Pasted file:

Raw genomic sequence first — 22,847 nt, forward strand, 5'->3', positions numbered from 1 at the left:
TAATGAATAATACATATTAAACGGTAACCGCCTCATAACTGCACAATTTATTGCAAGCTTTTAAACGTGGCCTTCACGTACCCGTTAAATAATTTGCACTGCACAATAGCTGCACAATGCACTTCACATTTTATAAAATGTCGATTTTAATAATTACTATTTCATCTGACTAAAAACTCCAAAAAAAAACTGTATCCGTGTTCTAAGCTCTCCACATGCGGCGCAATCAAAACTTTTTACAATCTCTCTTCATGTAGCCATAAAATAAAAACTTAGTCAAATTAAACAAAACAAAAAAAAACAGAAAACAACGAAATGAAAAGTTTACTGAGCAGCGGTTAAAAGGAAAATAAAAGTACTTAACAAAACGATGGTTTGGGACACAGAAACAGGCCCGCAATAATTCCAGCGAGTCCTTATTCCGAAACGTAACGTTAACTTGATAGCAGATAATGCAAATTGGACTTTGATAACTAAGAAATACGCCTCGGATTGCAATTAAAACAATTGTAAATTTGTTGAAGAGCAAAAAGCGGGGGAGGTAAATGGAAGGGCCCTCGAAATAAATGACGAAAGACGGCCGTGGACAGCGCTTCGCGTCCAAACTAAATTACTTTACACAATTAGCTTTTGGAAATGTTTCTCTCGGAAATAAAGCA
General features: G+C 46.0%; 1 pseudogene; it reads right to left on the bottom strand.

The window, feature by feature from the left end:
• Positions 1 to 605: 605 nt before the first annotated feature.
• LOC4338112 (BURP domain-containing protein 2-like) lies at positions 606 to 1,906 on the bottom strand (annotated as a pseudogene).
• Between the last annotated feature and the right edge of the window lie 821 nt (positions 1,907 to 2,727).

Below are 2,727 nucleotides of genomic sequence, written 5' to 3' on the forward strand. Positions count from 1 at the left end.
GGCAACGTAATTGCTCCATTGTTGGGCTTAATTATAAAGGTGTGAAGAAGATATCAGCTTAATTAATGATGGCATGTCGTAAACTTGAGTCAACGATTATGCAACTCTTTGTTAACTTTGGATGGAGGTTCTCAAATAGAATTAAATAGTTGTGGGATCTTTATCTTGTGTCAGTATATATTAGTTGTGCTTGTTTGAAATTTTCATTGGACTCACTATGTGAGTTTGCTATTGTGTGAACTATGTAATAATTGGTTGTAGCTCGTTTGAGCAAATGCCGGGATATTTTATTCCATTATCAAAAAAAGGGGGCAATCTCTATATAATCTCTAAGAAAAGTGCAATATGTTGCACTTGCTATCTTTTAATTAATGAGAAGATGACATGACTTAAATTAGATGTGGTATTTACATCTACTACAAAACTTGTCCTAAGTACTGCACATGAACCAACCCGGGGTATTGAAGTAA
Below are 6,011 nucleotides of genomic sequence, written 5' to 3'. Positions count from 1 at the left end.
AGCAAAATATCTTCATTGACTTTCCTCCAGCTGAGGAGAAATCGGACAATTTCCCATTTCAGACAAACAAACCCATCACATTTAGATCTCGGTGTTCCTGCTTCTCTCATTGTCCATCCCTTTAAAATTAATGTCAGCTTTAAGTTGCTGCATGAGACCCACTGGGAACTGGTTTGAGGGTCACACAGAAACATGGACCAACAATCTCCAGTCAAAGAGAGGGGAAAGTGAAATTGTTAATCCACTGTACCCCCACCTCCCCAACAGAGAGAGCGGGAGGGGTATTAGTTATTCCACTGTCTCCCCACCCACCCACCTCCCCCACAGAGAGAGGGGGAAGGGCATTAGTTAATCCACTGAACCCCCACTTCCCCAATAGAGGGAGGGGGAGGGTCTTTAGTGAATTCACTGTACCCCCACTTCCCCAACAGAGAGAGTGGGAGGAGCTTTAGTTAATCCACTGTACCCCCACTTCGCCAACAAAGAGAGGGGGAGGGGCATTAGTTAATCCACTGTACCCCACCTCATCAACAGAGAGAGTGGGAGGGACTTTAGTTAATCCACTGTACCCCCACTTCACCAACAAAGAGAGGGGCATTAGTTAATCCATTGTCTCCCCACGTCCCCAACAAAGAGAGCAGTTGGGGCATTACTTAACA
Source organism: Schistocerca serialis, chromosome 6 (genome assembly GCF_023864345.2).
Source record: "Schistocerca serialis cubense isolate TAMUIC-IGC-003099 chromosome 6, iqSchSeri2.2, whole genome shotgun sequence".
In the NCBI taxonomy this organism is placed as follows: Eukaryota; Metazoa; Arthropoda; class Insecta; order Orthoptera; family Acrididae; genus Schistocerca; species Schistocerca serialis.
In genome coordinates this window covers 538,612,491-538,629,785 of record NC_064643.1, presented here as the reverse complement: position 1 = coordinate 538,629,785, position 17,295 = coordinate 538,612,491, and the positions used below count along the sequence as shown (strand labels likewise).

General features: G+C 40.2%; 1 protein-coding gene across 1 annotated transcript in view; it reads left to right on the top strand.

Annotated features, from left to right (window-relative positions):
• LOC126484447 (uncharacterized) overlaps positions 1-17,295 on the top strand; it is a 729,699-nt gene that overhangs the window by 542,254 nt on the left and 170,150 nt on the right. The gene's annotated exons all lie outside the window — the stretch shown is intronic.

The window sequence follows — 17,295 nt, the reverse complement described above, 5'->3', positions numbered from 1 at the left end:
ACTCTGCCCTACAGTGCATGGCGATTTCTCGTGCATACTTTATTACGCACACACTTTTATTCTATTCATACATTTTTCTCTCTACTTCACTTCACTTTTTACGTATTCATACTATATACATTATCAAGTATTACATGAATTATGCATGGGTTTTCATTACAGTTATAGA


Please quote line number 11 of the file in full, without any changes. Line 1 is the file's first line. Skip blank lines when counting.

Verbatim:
AGCAAAATATCTTCATTGACTTTCCTCCAGCTGAGGAGAAATCGGACAATTTCCCATTTCAGACAAACAAACCCATCACATTTAGATCTCGGTGTTCCTGCTTCTCTCATTGTCCATCCCTTTAAAATTAATGTCAGCTTTAAGTTGCTGCATGAGACCCACTGGGAACTGGTTTGAGGGTCACACAGAAACATGGACCAACAATCTCCAGTCAAAGAGAGGGGAAAGTGAAATTGTTAATCCACTGTACCCCCACCTCCCCAACAGAGAGAGCGGGAGGGGTATTAGTTATTCCACTGTCTCCCCACCCACCCACCTCCCCCACAGAGAGAGGGGGAAGGGCATTAGTTAATCCACTGAACCCCCACTTCCCCAATAGAGGGAGGGGGAGGGTCTTTAGTGAATTCACTGTACCCCCACTTCCCCAACAGAGAGAGTGGGAGGAGCTTTAGTTAATCCACTGTACCCCCACTTCGCCAACAAAGAGAGGGGGAGGGGCATTAGTTAATCCACTGTACCCCACCTCATCAACAGAGAGAGTGGGAGGGACTTTAGTTAATCCACTGTACCCCCACTTCACCAACAAAGAGAGGGGCATTAGTTAATCCATTGTCTCCCCACGTCCCCAACAAAGAGAGCAGTTGGGGCATTACTTAACA